Geotechnical aspects of reconnaissance findings after 2020 January 24th, M6.8 Sivrice–Elazig–Turkey earthquake

ÇETİN K. Ö., ÇAKIR E., ILGAÇ M., CAN G., SÖYLEMEZ B., Elsaid A., ...More

Bulletin of Earthquake Engineering, vol.19, no.9, pp.3415-3459, 2021 (SCI-Expanded) identifier identifier

  • Publication Type: Article / Article
  • Volume: 19 Issue: 9
  • Publication Date: 2021
  • Doi Number: 10.1007/s10518-021-01112-1
  • Journal Name: Bulletin of Earthquake Engineering
  • Journal Indexes: Science Citation Index Expanded (SCI-EXPANDED), Scopus, Academic Search Premier, PASCAL, Aquatic Science & Fisheries Abstracts (ASFA), Compendex, Geobase, INSPEC, Civil Engineering Abstracts
  • Page Numbers: pp.3415-3459
  • Keywords: Reconnaissance, Sivrice earthquake, Liquefaction, Hydraulic structures, Foundations, Seismic performance, AVERAGE HORIZONTAL COMPONENT, PEAK GROUND MOTION, NGA MODEL, PGV, EQUATIONS, PSA
  • Middle East Technical University Affiliated: Yes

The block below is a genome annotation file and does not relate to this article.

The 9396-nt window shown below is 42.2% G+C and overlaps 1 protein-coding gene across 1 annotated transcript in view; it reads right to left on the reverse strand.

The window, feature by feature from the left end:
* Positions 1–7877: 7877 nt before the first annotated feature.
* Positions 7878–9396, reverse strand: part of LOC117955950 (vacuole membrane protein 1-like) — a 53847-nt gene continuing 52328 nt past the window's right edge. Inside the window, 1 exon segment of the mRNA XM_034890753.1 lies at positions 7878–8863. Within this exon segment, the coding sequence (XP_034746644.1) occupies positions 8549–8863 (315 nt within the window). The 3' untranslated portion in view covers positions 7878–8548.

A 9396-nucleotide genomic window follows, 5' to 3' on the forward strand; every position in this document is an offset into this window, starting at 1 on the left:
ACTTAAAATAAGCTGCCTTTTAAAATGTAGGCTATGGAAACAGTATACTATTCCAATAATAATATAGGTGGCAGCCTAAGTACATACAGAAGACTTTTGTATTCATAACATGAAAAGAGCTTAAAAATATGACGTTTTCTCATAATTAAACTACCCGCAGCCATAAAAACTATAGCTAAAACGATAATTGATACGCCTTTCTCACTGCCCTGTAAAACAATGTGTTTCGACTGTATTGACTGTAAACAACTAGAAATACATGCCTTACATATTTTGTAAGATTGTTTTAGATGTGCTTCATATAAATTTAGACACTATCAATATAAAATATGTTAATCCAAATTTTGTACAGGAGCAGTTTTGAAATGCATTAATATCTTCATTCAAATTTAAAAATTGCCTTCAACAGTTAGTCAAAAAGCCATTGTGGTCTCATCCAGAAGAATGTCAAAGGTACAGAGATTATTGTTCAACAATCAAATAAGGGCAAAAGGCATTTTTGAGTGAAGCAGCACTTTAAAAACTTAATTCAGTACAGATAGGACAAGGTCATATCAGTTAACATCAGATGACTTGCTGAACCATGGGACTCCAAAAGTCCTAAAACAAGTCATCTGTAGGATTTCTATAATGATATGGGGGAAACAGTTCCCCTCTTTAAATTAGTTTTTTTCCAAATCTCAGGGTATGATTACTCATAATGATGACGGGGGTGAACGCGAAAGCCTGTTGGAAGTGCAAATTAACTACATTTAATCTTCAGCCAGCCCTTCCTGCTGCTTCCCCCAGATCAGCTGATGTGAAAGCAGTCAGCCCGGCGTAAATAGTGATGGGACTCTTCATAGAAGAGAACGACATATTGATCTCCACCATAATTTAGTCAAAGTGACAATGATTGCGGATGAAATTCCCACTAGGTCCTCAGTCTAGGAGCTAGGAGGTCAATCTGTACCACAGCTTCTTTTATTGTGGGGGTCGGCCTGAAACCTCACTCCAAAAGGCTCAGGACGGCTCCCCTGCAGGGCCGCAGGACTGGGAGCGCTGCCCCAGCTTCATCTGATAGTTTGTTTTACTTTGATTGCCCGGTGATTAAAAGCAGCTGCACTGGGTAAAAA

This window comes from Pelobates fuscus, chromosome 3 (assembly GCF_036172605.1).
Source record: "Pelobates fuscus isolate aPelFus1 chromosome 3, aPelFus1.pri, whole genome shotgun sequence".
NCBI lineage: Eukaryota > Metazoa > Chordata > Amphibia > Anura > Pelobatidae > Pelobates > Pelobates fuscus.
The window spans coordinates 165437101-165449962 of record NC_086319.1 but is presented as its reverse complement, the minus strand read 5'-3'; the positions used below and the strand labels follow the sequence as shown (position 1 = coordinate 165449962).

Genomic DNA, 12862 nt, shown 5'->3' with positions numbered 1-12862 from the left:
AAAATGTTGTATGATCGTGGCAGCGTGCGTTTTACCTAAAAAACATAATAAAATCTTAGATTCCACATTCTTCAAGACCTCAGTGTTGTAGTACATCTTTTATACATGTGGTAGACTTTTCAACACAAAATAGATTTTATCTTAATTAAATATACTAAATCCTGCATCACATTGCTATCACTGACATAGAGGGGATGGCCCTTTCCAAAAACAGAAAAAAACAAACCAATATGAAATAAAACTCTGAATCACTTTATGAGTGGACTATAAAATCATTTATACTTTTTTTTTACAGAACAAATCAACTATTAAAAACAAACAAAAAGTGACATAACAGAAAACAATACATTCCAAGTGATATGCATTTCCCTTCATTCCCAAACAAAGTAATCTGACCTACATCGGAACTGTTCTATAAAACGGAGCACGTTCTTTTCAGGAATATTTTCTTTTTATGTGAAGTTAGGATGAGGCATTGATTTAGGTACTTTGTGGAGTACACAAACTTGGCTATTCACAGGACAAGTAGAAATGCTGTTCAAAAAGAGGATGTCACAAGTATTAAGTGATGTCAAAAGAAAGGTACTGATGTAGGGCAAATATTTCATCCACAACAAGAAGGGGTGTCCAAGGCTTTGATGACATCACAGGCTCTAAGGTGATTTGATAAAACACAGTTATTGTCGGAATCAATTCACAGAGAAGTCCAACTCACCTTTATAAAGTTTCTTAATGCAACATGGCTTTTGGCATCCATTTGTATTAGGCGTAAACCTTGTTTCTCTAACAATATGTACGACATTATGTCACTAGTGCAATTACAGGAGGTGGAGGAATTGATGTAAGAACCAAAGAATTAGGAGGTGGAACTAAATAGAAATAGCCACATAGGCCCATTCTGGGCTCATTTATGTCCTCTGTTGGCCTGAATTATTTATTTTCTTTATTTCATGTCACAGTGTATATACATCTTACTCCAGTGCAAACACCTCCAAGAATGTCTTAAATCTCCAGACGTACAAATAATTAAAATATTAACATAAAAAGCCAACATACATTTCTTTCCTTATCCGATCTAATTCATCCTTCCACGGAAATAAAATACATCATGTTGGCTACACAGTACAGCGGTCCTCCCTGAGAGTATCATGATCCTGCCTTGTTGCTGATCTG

© 2021, The Author(s), under exclusive licence to Springer Nature B.V.On January 24, 2020, Sivrice–Elazig–Turkey earthquake occurred along the East Anatolian Fault Zone. The moment magnitude of the event was reported as 6.8. This paper documents reconnaissance findings performed immediately after the event. Investigated sites namely, Lake Hazar shores, Karakaya Dam Reservoir–Euphrates River shores, Malatya–Battalgazi district and its villages, and Elazig Downtown are predicted to be shaken by rock peak ground acceleration, PGAVS30=1100 m/s, levels of 0.12–0.42 g, 0.05–0.11 g, 0.05 g, and 0.08 g respectively. The documented geotechnical field performances vary from widespread liquefaction-induced sand boils and lateral spreading, to no signs of surface manifestations of permanent ground deformations or soil liquefaction. In Battalgazi district and Elazig Downtown, the foundation performances vary from no signs of permanent ground deformations to 1–3 cm settlements, and 1–2 cm lateral movements. Additionally, the hydraulic structures inspected are estimated to be shaken by PGAVS30=1100 m/s levels of 0.03–0.23 g. Other than a minor longitudinal cracking along a limited section along the crest of a homogeneous earthfill dam, no apparent signs of permanent ground deformations were reported. Last but not least, a number of rock falls were mapped, based on back analyses of which probable peak ground velocities at these rockfall sites were speculated.